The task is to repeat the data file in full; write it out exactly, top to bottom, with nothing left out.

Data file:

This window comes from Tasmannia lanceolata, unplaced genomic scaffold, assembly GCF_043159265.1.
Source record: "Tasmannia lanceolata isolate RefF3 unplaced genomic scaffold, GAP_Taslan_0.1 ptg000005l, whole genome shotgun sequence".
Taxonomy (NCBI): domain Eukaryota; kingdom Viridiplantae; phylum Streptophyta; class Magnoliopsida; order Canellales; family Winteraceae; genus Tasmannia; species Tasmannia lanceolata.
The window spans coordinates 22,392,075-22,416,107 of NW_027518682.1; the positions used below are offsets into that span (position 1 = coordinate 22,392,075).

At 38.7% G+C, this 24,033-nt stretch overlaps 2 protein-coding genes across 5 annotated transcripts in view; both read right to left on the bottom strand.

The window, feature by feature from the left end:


This window comes from Tasmannia lanceolata, unplaced genomic scaffold, assembly GCF_043159265.1.
Source record: "Tasmannia lanceolata isolate RefF3 unplaced genomic scaffold, GAP_Taslan_0.1 ptg000005l, whole genome shotgun sequence".
Taxonomy (NCBI): domain Eukaryota; kingdom Viridiplantae; phylum Streptophyta; class Magnoliopsida; order Canellales; family Winteraceae; genus Tasmannia; species Tasmannia lanceolata.
The window spans coordinates 22,392,075-22,416,107 of NW_027518682.1; the positions used below are offsets into that span (position 1 = coordinate 22,392,075).

At 38.7% G+C, this 24,033-nt stretch overlaps 2 protein-coding genes across 5 annotated transcripts in view; both read right to left on the bottom strand.

The window, feature by feature from the left end: